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How Organic is Organic?

I like the idea of buying organic products. They don’t always fit into my budget, but when they do it’s an easy choice to make. Better for me, better for the planet. What could be better?

The trouble is that “organic” is not as definite a term as it would appear in some ways. The USDA standards for organic have loopholes that allow things that are not organically produced to be included in products labeled as “organic”.

The loophole is quite simple and wide. An organic version of the product must simply not be “commercially available”.

Frankly, if that’s the case I don’t want them to produce a supposed organic version of that item. I can cope with things not being organic if they aren’t available. Claiming organic when something clearly is not is merely USDA-allowed (encouraged?) false advertising. The USDA has been working on changing the standards, but this has been a highly controversial process, in large part due to the products they want to allow and the short comment period they attempted.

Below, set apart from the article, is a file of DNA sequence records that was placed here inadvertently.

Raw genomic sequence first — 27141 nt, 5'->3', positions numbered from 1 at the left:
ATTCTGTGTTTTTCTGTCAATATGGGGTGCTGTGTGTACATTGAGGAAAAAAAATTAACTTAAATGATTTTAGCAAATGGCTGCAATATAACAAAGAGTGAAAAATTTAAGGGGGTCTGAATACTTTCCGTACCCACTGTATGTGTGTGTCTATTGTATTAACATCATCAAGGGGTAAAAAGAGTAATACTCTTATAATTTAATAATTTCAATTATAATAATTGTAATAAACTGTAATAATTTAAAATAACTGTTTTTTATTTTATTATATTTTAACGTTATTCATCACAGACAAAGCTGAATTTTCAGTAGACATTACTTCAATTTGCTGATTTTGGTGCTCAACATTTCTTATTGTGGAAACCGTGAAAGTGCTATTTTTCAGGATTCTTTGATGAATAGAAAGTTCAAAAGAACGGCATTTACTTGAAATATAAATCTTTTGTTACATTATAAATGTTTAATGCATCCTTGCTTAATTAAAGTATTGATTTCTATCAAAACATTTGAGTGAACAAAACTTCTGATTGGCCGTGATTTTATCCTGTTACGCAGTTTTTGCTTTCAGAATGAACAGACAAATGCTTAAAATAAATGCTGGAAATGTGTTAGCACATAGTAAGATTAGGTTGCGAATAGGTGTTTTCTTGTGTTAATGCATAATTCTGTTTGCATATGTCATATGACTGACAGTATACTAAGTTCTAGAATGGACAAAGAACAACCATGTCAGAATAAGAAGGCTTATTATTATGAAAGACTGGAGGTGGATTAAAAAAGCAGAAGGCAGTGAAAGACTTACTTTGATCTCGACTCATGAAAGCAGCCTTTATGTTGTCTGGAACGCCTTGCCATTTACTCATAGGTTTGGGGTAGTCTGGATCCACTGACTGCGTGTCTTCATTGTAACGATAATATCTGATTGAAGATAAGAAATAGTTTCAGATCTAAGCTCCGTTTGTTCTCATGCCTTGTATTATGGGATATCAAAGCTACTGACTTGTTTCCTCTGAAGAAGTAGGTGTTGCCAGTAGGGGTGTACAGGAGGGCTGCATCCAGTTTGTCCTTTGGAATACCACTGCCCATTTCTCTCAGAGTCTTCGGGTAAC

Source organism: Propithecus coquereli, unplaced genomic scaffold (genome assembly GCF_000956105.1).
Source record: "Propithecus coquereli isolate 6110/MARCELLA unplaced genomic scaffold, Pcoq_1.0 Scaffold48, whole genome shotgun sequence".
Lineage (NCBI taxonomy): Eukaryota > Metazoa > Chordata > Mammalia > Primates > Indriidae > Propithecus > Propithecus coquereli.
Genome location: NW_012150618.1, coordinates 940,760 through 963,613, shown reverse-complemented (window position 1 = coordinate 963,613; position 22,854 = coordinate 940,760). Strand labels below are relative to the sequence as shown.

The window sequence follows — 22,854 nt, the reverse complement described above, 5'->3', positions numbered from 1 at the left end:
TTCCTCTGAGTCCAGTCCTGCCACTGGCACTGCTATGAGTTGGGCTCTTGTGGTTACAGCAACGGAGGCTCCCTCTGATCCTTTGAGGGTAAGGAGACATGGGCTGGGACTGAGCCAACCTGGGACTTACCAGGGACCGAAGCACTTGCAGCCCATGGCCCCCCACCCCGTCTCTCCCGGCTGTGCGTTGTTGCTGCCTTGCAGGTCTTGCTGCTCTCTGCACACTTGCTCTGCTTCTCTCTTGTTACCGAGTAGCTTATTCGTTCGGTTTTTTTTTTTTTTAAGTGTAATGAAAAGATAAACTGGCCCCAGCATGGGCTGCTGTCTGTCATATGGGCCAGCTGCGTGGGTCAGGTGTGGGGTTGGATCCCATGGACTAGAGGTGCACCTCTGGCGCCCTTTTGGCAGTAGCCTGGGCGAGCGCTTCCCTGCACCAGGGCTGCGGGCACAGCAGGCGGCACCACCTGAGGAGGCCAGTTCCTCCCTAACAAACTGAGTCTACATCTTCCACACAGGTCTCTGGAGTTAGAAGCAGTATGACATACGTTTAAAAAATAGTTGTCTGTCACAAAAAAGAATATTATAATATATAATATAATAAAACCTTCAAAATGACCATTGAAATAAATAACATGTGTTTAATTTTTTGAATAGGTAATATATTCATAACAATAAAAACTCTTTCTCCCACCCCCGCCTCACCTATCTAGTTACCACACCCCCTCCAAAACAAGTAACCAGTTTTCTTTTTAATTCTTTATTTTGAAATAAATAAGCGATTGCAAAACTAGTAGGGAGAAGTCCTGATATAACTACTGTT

I do find this frustrating. As I said, if it can’t be produced organically I don’t want it labeled that way. Use an intermediate lableling, such as “produced with organic materials” or something similar for those things that by their very nature cannot be 100% organic.

I know that much of this really has to do with the companies wanting the freedom to reach the organic market, no matter what it is they are really selling. I don’t care what they want. I care what my goals are when I choose organic.

Technorati Tags: organic, usda, usda standards, organic foods

One reply

  1. boogiemum says:

    I totally agree. This is why, regardless of packaging & advertising, it is important to do research and read the ingredient labels.

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